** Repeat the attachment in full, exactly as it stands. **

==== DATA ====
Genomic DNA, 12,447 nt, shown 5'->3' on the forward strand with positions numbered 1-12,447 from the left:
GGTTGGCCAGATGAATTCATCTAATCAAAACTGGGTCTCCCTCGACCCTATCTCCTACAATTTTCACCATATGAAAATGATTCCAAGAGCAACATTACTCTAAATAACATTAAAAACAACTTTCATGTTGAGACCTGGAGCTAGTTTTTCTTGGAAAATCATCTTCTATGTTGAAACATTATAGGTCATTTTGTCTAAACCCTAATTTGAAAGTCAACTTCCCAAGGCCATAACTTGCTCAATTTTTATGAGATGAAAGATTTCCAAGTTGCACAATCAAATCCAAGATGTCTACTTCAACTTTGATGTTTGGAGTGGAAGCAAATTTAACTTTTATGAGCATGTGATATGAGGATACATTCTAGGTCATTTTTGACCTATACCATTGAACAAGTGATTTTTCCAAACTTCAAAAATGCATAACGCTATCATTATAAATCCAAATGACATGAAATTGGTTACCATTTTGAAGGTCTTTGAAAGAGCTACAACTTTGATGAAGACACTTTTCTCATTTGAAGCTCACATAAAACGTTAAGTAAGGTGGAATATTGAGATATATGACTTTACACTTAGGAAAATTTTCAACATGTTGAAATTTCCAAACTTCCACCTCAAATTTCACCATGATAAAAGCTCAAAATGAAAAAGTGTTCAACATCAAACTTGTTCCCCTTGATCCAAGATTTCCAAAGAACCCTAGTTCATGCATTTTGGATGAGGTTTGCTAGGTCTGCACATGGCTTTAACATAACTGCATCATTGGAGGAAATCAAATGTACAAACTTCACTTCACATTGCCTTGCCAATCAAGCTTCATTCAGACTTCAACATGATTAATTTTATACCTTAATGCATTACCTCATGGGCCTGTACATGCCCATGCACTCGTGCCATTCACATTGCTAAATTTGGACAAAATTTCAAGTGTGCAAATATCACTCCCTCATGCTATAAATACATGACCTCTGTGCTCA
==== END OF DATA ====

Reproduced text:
Genomic DNA, 12,447 nt, shown 5'->3' on the forward strand with positions numbered 1-12,447 from the left:
GGTTGGCCAGATGAATTCATCTAATCAAAACTGGGTCTCCCTCGACCCTATCTCCTACAATTTTCACCATATGAAAATGATTCCAAGAGCAACATTACTCTAAATAACATTAAAAACAACTTTCATGTTGAGACCTGGAGCTAGTTTTTCTTGGAAAATCATCTTCTATGTTGAAACATTATAGGTCATTTTGTCTAAACCCTAATTTGAAAGTCAACTTCCCAAGGCCATAACTTGCTCAATTTTTATGAGATGAAAGATTTCCAAGTTGCACAATCAAATCCAAGATGTCTACTTCAACTTTGATGTTTGGAGTGGAAGCAAATTTAACTTTTATGAGCATGTGATATGAGGATACATTCTAGGTCATTTTTGACCTATACCATTGAACAAGTGATTTTTCCAAACTTCAAAAATGCATAACGCTATCATTATAAATCCAAATGACATGAAATTGGTTACCATTTTGAAGGTCTTTGAAAGAGCTACAACTTTGATGAAGACACTTTTCTCATTTGAAGCTCACATAAAACGTTAAGTAAGGTGGAATATTGAGATATATGACTTTACACTTAGGAAAATTTTCAACATGTTGAAATTTCCAAACTTCCACCTCAAATTTCACCATGATAAAAGCTCAAAATGAAAAAGTGTTCAACATCAAACTTGTTCCCCTTGATCCAAGATTTCCAAAGAACCCTAGTTCATGCATTTTGGATGAGGTTTGCTAGGTCTGCACATGGCTTTAACATAACTGCATCATTGGAGGAAATCAAATGTACAAACTTCACTTCACATTGCCTTGCCAATCAAGCTTCATTCAGACTTCAACATGATTAATTTTATACCTTAATGCATTACCTCATGGGCCTGTACATGCCCATGCACTCGTGCCATTCACATTGCTAAATTTGGACAAAATTTCAAGTGTGCAAATATCACTCCCTCATGCTATAAATACATGACCTCTGTGCTCA